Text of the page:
The COUNTIF function can check a range of cells, and see if it contains a specific value. For example, type your lucky number in cell D2, and use a COUNTIF formula to see if that number is found in the list of winning numbers in cells I2:N2.

=COUNTIF(I2:N2,D2)

The number, 26, is found once in the range I2:N2, so the COUNTIF result is 1. Your lucky number is a winner!

Check Multiple Numbers

What if we have multiple

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## Change Functions with AGGREGATE in Excel

A couple of years ago, we looked at the Excel SUBTOTAL function, and saw how you could allow users to select the function they want. In the example shown below, the total formulas are controlled by the drop down list at the top of the sheet.

In Excel 2010 the AGGREGATE function was introduced, and it’s like a supercharged version of SUBTOTAL. There is a longer list of functions, plus options on what data, if any, to ignore.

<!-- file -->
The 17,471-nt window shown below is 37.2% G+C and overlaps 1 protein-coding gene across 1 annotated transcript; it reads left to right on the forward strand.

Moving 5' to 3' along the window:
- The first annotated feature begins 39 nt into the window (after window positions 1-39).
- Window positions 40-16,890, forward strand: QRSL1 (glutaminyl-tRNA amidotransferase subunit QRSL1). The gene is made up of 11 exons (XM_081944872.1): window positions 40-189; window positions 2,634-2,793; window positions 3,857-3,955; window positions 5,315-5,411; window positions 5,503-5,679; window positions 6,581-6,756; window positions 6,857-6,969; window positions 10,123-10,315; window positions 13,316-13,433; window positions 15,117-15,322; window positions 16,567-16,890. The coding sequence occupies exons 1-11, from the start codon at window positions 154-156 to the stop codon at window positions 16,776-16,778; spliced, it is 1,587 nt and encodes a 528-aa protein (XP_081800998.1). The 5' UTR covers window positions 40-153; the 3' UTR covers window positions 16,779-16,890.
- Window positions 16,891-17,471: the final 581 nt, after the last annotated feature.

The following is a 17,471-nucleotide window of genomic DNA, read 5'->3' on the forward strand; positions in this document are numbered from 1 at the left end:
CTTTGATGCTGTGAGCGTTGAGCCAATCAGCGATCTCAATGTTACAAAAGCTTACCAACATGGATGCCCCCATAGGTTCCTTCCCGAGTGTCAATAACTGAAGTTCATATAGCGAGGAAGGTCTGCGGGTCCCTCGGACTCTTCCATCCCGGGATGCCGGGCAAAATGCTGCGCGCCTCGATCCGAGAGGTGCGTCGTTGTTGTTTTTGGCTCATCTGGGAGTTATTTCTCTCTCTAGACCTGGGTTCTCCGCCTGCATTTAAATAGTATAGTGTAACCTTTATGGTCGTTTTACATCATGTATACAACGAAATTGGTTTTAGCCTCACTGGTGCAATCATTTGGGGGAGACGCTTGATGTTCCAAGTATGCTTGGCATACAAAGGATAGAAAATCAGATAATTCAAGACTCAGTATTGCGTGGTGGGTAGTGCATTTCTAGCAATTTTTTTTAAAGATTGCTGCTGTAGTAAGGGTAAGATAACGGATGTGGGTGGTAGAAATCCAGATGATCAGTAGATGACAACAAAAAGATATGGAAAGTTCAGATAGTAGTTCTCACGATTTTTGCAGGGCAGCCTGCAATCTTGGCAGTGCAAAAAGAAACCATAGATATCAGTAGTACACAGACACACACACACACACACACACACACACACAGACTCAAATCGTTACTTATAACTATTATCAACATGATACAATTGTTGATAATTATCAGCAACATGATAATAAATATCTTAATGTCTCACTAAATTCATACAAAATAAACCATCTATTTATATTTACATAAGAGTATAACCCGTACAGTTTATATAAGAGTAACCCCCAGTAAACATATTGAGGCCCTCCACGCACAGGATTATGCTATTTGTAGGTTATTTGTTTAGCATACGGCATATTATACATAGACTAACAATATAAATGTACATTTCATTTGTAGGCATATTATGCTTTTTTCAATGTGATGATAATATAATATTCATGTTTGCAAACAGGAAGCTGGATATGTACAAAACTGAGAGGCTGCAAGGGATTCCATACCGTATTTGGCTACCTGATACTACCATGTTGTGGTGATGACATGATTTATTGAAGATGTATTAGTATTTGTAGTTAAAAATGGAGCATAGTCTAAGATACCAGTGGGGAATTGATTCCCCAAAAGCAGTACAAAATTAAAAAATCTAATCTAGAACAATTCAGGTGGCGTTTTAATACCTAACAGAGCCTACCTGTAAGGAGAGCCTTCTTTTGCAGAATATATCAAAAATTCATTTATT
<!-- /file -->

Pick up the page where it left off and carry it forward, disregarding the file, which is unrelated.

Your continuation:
For some of the functions, you can use the Reference form, with these arguments:

AGGREGATE(function_num, options, ref1, [ref2], …)

For a

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## Switch Languages in Excel Workbook

Our two official languages in Canada are English and French, and I’m currently working on an Excel project in which you can choose either language.

The data in my client’s file is confidential, so I’ll show you how this works using some text from a Honey Nut Cheerios box. Actually, this is how many of us learned some French – reading the back of the cereal box at the breakfast table!

Set up the Translation Table

In the sample Excel file, I set up a table with 3 columns – ID, English and French. I entered a few English and

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## Array Formulas Book Giveaway

It’s August already! How did that happen? Did you know that August is not only a month name, it’s an adjective that means “inspiring reverence and admiration; venerable, impressive”.

One way to build admirable Excel skills is to attend Chandoo’s online PowerPivot course, and enrolment opens today. In addition to the basic course, there is a new advanced level course, taught by Rob Collie, who used to work on Microsoft’s PowerPivot team.